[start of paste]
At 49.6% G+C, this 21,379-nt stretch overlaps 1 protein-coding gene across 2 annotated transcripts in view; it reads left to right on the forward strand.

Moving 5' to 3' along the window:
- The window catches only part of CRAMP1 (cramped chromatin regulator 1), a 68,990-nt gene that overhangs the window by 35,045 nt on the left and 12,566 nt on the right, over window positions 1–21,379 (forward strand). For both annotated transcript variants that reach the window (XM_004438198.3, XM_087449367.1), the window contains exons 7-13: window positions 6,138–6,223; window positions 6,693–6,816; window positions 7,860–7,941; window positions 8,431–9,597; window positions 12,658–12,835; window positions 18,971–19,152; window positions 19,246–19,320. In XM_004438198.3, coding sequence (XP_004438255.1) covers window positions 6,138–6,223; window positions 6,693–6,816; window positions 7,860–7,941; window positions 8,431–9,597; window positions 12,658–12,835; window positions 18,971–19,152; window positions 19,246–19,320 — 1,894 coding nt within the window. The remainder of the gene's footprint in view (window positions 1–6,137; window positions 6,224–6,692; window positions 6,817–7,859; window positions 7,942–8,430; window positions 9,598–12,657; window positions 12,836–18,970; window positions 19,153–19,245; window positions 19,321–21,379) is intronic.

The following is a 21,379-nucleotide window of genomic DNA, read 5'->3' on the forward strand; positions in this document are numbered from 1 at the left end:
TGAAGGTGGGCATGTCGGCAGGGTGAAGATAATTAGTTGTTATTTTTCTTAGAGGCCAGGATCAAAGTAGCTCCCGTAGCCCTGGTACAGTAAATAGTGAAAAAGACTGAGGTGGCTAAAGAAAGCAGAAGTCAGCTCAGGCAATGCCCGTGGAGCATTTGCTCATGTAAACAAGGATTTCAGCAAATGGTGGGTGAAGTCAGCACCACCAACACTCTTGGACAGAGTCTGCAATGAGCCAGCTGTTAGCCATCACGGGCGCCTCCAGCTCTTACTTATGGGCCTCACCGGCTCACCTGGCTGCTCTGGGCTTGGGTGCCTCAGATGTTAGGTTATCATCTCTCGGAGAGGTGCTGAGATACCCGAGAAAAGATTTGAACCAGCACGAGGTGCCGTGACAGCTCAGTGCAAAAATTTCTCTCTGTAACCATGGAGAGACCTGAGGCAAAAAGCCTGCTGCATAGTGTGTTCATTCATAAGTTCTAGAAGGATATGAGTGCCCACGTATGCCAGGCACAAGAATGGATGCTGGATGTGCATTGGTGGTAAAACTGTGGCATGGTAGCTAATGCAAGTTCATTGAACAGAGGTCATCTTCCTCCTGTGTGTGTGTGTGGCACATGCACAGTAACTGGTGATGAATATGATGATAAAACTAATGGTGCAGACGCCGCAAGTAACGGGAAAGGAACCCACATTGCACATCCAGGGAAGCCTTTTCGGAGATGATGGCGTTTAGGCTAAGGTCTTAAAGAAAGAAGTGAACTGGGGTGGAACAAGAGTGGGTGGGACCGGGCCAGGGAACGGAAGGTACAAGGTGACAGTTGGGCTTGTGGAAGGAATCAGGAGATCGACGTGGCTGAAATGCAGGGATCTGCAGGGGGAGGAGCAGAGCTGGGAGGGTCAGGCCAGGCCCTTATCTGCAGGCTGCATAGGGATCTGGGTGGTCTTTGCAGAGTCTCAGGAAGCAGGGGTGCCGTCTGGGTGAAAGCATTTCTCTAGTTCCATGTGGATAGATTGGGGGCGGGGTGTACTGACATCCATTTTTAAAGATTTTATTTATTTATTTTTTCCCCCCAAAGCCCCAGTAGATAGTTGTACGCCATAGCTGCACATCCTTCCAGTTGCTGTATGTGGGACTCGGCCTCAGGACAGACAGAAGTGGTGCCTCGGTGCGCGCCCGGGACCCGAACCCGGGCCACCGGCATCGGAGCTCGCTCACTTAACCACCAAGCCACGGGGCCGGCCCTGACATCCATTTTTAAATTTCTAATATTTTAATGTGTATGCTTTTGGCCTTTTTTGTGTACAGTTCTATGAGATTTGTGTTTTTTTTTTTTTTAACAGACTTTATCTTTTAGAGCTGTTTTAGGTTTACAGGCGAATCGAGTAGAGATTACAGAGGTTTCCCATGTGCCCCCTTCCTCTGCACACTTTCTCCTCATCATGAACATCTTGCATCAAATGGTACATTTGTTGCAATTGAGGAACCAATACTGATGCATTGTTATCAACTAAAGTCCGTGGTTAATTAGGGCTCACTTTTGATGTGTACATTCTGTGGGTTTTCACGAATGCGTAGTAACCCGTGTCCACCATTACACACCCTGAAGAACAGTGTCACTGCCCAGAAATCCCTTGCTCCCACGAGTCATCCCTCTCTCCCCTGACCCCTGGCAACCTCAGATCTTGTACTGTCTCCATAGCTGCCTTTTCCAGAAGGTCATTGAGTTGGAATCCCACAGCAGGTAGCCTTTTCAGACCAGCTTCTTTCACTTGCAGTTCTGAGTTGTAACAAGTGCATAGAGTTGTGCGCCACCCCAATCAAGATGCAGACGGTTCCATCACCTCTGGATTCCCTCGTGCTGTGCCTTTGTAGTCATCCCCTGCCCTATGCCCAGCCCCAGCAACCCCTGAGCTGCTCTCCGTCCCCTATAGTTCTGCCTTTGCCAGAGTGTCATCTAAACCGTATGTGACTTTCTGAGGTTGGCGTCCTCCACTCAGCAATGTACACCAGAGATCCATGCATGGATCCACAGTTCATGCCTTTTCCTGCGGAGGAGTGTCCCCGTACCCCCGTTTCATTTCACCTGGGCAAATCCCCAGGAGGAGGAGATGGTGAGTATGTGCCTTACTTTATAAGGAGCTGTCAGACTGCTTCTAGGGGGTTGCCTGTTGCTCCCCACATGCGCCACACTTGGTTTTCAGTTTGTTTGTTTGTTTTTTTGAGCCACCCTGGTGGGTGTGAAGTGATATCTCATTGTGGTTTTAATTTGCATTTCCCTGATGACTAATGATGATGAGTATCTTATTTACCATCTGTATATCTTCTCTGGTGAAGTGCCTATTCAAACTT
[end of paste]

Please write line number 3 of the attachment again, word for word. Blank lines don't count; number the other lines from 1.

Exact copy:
- The window catches only part of CRAMP1 (cramped chromatin regulator 1), a 68,990-nt gene that overhangs the window by 35,045 nt on the left and 12,566 nt on the right, over window positions 1–21,379 (forward strand). For both annotated transcript variants that reach the window (XM_004438198.3, XM_087449367.1), the window contains exons 7-13: window positions 6,138–6,223; window positions 6,693–6,816; window positions 7,860–7,941; window positions 8,431–9,597; window positions 12,658–12,835; window positions 18,971–19,152; window positions 19,246–19,320. In XM_004438198.3, coding sequence (XP_004438255.1) covers window positions 6,138–6,223; window positions 6,693–6,816; window positions 7,860–7,941; window positions 8,431–9,597; window positions 12,658–12,835; window positions 18,971–19,152; window positions 19,246–19,320 — 1,894 coding nt within the window. The remainder of the gene's footprint in view (window positions 1–6,137; window positions 6,224–6,692; window positions 6,817–7,859; window positions 7,942–8,430; window positions 9,598–12,657; window positions 12,836–18,970; window positions 19,153–19,245; window positions 19,321–21,379) is intronic.